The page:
You should respond to these reviews as well, especially if they’re negative. It’s an impactful way to build and manage a positive online reputation as a digital retailer.
- Display a well-respected, recognizable trustmark. Another powerful way to tip the scales toward a purchase is to show shoppers that your site is vouched for by a trusted third party. That’s where a quality trustmark like the Norton Shopping Guarantee comes in. Displaying it on your site lets shoppers know that their purchase is protected, eliminating the major risks of buying from a new retailer.
The Norton Shopping Guarantee offers customers $10,000 in identity protection if there’s an information breach, a purchase guarantee up to $1,000 in case they don’t receive the product, and a $100 lowest-price guarantee to reimburse them if the price goes down after their purchase. It’s an easy and powerful way to show shoppers right there on the product page that you can be trusted.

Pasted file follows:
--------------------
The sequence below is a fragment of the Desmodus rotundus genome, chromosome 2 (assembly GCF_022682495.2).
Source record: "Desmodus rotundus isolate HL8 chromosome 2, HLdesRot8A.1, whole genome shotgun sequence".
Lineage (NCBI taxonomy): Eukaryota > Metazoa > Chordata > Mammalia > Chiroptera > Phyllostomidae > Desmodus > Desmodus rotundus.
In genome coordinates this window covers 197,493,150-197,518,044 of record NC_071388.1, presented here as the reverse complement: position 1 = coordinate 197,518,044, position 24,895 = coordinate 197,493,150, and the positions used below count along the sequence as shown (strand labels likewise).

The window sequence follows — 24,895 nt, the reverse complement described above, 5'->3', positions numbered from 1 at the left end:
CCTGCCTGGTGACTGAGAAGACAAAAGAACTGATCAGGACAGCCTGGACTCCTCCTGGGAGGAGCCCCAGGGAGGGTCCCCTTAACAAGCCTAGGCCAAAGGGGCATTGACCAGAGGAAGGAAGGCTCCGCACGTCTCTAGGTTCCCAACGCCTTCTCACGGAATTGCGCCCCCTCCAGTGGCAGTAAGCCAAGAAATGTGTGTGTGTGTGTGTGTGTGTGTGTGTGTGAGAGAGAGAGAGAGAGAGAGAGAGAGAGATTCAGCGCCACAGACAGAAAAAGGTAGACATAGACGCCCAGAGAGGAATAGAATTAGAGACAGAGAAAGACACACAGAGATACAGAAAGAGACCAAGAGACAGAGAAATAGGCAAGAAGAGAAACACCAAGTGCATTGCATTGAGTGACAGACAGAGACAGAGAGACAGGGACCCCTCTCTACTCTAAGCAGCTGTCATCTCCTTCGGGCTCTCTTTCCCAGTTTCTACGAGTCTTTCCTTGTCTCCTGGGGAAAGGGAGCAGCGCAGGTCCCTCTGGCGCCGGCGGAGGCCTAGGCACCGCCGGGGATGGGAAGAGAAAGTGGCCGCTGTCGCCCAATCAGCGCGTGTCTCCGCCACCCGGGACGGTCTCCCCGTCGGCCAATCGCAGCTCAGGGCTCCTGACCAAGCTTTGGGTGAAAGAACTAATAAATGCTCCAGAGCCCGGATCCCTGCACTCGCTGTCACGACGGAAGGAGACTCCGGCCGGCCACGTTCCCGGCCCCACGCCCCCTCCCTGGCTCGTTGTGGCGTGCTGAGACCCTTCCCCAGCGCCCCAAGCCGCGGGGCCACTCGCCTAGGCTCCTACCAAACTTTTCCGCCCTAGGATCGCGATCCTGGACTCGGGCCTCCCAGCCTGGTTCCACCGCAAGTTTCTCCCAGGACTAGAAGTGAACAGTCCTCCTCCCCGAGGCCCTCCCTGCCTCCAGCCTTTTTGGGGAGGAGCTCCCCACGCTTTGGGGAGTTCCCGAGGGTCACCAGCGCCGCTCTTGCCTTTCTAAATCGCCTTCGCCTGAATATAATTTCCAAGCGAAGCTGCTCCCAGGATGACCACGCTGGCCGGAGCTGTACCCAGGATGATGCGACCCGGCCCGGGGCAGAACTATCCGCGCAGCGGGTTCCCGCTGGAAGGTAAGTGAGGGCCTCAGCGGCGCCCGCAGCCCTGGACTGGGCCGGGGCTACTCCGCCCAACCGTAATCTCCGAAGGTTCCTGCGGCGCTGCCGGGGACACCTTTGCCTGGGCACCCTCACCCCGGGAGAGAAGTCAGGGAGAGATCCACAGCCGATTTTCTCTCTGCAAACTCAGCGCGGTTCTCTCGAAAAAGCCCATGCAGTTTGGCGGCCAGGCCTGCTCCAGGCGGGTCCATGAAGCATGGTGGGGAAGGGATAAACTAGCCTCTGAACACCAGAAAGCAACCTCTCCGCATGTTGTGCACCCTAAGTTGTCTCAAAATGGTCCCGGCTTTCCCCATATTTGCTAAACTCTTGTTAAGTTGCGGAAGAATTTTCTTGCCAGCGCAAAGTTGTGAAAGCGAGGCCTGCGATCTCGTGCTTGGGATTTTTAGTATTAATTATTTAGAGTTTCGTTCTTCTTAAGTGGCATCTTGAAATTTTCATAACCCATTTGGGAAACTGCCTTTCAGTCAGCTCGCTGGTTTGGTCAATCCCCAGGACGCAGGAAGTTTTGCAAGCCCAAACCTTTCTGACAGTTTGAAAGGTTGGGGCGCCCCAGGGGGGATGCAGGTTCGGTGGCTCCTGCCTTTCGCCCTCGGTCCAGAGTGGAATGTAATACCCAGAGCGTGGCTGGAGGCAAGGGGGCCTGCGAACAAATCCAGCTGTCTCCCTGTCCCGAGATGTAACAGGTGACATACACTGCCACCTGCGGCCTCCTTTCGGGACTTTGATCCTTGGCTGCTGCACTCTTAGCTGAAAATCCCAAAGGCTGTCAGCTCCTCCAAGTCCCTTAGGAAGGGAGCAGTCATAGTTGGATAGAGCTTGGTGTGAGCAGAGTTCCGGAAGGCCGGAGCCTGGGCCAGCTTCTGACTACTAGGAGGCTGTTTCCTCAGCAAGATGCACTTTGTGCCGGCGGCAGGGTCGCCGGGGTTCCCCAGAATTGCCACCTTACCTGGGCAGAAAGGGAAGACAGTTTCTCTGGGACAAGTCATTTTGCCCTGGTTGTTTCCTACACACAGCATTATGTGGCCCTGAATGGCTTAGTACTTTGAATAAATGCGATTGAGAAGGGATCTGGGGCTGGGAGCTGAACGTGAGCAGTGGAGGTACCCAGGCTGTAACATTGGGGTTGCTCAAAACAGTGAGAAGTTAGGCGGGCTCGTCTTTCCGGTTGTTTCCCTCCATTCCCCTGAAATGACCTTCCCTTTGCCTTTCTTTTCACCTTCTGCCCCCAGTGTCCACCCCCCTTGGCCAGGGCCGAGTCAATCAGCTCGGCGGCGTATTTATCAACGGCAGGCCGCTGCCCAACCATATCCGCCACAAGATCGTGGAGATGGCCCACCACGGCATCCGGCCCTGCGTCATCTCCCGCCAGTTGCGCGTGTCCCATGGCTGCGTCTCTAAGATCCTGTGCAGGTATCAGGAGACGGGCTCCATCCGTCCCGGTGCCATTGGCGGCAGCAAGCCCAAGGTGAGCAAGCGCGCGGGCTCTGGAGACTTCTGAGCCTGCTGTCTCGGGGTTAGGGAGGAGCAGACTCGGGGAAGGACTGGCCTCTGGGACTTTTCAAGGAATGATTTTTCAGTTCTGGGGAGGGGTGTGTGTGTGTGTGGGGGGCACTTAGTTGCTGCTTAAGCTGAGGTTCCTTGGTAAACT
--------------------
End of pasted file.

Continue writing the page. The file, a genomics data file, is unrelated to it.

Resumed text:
Invest in improving your product pages today
The best practices for e-commerce product pages boil down to these four elements: discoverability, ease, details, and trust. If you can check all of these boxes for each product page, your sales are highly likely to increase. If you’re looking for an easy upgrade to your product pages that you can do today, request a demo of the Norton Shopping Guarantee. We’ll show you how impactful this widely recognized trustmark can be on the success of your business, and getting started is easy. Contact us today!
|Looking to increase shopper confidence? Find out how Norton Shopping Guarantee helps you eliminate buyer hesitation by instantly creating trust for visitors who shop on your site.